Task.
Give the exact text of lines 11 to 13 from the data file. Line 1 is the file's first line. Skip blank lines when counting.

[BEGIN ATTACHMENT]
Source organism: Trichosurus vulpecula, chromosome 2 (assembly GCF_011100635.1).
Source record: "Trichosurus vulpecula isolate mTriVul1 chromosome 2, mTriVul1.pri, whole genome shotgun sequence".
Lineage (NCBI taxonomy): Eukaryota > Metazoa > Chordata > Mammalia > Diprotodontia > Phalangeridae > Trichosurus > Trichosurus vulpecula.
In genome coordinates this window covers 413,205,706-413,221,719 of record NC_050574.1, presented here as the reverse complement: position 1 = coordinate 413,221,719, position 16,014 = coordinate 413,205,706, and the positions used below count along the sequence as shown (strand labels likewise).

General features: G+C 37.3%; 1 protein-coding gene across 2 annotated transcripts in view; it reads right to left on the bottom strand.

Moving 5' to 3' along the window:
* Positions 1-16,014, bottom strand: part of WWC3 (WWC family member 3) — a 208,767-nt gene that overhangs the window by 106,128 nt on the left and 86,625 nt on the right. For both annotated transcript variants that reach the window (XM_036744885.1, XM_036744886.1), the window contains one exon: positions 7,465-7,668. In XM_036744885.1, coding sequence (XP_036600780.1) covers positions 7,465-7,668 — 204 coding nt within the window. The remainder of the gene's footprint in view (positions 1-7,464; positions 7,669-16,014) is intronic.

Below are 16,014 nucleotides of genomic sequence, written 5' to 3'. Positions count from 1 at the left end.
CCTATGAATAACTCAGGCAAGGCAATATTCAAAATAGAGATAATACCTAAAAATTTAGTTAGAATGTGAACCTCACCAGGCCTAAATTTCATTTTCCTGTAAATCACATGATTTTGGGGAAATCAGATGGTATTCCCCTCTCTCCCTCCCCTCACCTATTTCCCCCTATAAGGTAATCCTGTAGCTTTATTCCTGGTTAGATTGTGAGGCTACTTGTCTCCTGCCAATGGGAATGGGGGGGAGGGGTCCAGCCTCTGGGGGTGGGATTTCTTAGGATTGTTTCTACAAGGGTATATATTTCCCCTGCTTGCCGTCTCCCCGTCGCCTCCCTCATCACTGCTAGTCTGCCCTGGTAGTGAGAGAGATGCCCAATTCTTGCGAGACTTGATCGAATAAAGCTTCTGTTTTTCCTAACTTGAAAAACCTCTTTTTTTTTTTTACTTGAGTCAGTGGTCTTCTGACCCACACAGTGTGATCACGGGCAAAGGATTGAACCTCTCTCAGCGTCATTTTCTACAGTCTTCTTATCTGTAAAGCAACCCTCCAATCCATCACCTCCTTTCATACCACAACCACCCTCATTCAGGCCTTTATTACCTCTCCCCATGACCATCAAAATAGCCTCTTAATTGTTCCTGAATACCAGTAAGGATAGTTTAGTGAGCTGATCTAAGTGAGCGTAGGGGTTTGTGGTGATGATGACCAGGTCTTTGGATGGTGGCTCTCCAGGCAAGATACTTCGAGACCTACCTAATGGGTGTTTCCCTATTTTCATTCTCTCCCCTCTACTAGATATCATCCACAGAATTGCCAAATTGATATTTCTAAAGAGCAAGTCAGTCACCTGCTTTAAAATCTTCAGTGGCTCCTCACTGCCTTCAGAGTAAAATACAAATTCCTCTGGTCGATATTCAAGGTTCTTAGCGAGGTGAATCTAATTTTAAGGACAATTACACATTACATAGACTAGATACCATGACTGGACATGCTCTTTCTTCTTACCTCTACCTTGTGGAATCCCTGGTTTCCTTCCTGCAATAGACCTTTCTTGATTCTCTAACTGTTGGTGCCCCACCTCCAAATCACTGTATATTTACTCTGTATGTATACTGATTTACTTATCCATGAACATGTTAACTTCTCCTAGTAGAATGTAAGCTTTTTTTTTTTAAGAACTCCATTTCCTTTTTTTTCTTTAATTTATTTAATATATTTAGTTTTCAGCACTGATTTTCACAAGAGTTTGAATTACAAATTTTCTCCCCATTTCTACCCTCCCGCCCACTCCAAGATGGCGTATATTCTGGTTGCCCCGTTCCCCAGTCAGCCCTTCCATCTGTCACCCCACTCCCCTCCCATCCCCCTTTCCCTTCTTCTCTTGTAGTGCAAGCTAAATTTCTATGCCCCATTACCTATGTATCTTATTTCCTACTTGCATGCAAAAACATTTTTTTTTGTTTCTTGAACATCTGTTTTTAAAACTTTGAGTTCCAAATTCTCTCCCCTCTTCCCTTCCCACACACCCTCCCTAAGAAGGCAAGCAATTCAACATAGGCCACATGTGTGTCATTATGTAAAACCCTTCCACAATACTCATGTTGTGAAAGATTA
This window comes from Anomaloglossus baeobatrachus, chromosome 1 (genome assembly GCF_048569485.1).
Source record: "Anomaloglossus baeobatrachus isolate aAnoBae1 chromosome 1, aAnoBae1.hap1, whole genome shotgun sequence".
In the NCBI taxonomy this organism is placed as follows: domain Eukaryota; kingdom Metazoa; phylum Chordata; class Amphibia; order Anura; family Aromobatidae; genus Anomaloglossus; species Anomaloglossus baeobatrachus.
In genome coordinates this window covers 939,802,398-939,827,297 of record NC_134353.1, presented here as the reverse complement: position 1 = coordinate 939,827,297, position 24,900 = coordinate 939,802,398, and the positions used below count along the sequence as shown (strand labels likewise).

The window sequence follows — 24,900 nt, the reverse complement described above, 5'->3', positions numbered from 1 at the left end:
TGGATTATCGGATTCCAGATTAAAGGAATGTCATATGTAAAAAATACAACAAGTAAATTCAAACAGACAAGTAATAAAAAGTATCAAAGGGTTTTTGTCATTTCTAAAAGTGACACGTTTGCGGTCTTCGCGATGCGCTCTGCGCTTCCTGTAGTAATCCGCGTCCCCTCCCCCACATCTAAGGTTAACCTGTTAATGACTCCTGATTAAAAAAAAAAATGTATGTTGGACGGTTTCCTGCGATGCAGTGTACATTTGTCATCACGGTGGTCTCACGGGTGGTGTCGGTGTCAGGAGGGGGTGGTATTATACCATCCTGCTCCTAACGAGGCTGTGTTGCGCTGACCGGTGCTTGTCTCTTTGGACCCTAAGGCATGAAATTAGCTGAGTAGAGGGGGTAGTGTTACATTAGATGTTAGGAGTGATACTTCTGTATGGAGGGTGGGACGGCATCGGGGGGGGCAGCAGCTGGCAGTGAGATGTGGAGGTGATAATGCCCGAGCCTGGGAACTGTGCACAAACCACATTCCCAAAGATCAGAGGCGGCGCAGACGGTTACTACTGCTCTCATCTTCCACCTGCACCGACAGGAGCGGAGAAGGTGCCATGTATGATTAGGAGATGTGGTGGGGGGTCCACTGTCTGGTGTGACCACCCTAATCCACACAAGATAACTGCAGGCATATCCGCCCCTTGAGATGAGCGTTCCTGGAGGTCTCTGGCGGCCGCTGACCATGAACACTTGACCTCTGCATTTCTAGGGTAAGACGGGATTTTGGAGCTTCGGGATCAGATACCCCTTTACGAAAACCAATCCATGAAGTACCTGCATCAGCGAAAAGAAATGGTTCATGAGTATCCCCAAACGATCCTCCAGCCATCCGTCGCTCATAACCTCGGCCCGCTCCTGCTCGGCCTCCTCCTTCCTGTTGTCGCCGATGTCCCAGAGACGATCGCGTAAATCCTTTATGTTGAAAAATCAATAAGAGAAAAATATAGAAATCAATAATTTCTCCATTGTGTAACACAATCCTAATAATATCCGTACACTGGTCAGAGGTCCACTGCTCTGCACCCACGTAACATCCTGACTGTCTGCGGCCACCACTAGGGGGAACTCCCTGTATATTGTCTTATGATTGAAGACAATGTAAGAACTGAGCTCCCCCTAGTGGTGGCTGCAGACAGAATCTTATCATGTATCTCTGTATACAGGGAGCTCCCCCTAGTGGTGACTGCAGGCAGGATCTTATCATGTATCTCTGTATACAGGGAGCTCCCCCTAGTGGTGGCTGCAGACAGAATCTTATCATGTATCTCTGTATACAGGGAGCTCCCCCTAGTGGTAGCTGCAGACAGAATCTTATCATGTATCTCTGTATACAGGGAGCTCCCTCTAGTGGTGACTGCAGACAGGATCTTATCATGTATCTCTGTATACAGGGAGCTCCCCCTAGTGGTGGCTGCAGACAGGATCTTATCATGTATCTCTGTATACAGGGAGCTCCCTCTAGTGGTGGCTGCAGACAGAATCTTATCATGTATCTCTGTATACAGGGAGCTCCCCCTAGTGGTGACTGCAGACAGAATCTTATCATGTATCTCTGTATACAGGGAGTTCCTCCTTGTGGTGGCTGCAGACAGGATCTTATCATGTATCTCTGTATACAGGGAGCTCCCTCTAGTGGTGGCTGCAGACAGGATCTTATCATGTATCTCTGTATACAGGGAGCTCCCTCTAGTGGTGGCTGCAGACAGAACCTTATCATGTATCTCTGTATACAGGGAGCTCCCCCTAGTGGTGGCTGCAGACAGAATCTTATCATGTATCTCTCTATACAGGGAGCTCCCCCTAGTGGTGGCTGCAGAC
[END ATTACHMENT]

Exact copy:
Source record: "Anomaloglossus baeobatrachus isolate aAnoBae1 chromosome 1, aAnoBae1.hap1, whole genome shotgun sequence".
In the NCBI taxonomy this organism is placed as follows: domain Eukaryota; kingdom Metazoa; phylum Chordata; class Amphibia; order Anura; family Aromobatidae; genus Anomaloglossus; species Anomaloglossus baeobatrachus.
In genome coordinates this window covers 939,802,398-939,827,297 of record NC_134353.1, presented here as the reverse complement: position 1 = coordinate 939,827,297, position 24,900 = coordinate 939,802,398, and the positions used below count along the sequence as shown (strand labels likewise).